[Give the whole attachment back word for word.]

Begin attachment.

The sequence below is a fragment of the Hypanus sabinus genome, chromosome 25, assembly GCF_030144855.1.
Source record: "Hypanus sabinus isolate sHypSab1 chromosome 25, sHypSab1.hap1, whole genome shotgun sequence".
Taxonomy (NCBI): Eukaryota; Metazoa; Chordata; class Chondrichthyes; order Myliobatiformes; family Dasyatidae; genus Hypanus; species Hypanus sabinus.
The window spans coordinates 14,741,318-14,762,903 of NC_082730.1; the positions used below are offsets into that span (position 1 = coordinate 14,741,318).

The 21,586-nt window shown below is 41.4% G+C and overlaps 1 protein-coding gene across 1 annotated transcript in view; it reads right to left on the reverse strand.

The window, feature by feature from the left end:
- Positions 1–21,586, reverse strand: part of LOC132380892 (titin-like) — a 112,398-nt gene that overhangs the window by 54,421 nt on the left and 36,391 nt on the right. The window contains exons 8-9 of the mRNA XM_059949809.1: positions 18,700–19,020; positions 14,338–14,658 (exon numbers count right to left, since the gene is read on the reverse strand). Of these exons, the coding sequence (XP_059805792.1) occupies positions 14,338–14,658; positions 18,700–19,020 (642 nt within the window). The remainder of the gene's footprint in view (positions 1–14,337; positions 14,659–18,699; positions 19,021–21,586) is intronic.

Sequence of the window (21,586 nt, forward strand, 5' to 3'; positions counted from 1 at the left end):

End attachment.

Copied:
The sequence below is a fragment of the Hypanus sabinus genome, chromosome 25, assembly GCF_030144855.1.
Source record: "Hypanus sabinus isolate sHypSab1 chromosome 25, sHypSab1.hap1, whole genome shotgun sequence".
Taxonomy (NCBI): Eukaryota; Metazoa; Chordata; class Chondrichthyes; order Myliobatiformes; family Dasyatidae; genus Hypanus; species Hypanus sabinus.
The window spans coordinates 14,741,318-14,762,903 of NC_082730.1; the positions used below are offsets into that span (position 1 = coordinate 14,741,318).

The 21,586-nt window shown below is 41.4% G+C and overlaps 1 protein-coding gene across 1 annotated transcript in view; it reads right to left on the reverse strand.

The window, feature by feature from the left end:
- Positions 1–21,586, reverse strand: part of LOC132380892 (titin-like) — a 112,398-nt gene that overhangs the window by 54,421 nt on the left and 36,391 nt on the right. The window contains exons 8-9 of the mRNA XM_059949809.1: positions 18,700–19,020; positions 14,338–14,658 (exon numbers count right to left, since the gene is read on the reverse strand). Of these exons, the coding sequence (XP_059805792.1) occupies positions 14,338–14,658; positions 18,700–19,020 (642 nt within the window). The remainder of the gene's footprint in view (positions 1–14,337; positions 14,659–18,699; positions 19,021–21,586) is intronic.

Sequence of the window (21,586 nt, forward strand, 5' to 3'; positions counted from 1 at the left end):